In August 2016, City Council expressed preliminary support for extending a smoking ban to multifamily housing. Public health was the overriding concern (as reflected in the text of the current ordinance):

Smoking ban in multifamily ordinance excerptsThen last fall, Health and Safety Commission reviewed the policy options. To guide the Commission, city staff reached out to residents in multifamily housing with a survey. (The results are paraphrased above; read the entire staff report for the figures.)

With survey results in hand, the Health and Safety Commission at the June 26, 2017 meeting voted 3-1 (one commissioner was absent) to recommend that the city prohibit smoking throughout all indoor & outdoor common areas and personal dwellings & balconies in both apartments and condominiums properties. The Commission recommended a one-year phase-in period for existing leases and a two-year phase-in period for condominium units.

City Council then agreed to move ahead with the policy. This week Council formally affirmed it. Councilmember Mirisch summed up the Council perspective. “This is the right thing to do. It is a policy with teeth. And it was a long time coming.” He added that the city should materially support a resident who wishes to stop smoking. “We should be at the forefront — whatever we can do” including public education and smoking cessation treatments.

Vice-Mayor Gold (a physician) agreed. Instead of framing strictly in terms of public health, though, he evoked an essentially conservative theme:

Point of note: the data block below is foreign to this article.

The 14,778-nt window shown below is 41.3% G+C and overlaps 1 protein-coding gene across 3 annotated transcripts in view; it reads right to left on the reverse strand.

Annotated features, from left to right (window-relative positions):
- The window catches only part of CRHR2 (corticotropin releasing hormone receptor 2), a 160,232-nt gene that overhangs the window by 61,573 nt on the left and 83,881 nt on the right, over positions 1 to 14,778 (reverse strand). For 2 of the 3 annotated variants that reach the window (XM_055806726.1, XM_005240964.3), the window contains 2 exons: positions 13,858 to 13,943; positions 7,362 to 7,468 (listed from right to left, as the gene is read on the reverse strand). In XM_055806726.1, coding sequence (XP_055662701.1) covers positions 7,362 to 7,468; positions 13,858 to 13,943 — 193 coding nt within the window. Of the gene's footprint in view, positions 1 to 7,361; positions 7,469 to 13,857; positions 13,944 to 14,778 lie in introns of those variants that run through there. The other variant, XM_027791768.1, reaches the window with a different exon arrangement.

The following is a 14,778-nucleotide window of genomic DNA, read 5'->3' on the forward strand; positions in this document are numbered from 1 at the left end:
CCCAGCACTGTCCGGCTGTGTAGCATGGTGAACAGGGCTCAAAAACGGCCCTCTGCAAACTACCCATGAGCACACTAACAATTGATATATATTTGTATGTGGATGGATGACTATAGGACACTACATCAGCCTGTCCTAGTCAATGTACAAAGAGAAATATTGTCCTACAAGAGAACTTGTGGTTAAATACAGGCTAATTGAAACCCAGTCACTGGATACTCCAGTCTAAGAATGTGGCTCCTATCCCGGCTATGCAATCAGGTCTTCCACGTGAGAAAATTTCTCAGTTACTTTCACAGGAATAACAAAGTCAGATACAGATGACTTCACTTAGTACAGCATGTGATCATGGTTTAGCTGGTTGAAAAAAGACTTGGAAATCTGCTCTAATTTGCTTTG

Personal freedom sounds good, but it’s not absolute…it should have limits even on its impact on the individual. I’ve spent too much time dealing with the healthcare consequences… and you can’t help but wonder if this is not the time and place for that personal freedom to be restricted. The cost to themselves and their families and society is extraordinary. I cannot be on the side of personal freedom in this matter. — Vice Mayor Julian Gold

Mayor Bosse and councilmembers Friedman and Wunderlich were also completely supportive of the new regulations.

Enforcement is the Weak Link

The policy will rely on the Community Development Department’s Code Enforcement Program to respond to smoking complaints. The staff report explains:

Only if the violation is observed, and after multiple attempts to achieve compliance through education of the municipal code and City restrictions, the City may attempt to remedy the situation through the issuance of a misdemeanor citation. - Staff report.

That will sound familiar – and possibly distressing – to tenants. How could code enforcement also police the conduct of their own neighbors? Practically speaking, how can officers enforce a smoking ban when an officer only appears long after the alleged offense occurs? Time will tell if the new multifamily smoking ban is mostly about messaging, or if it is an effective tool to use to discourage in-home smoking by the approximately 8% of city residents who do smoke today.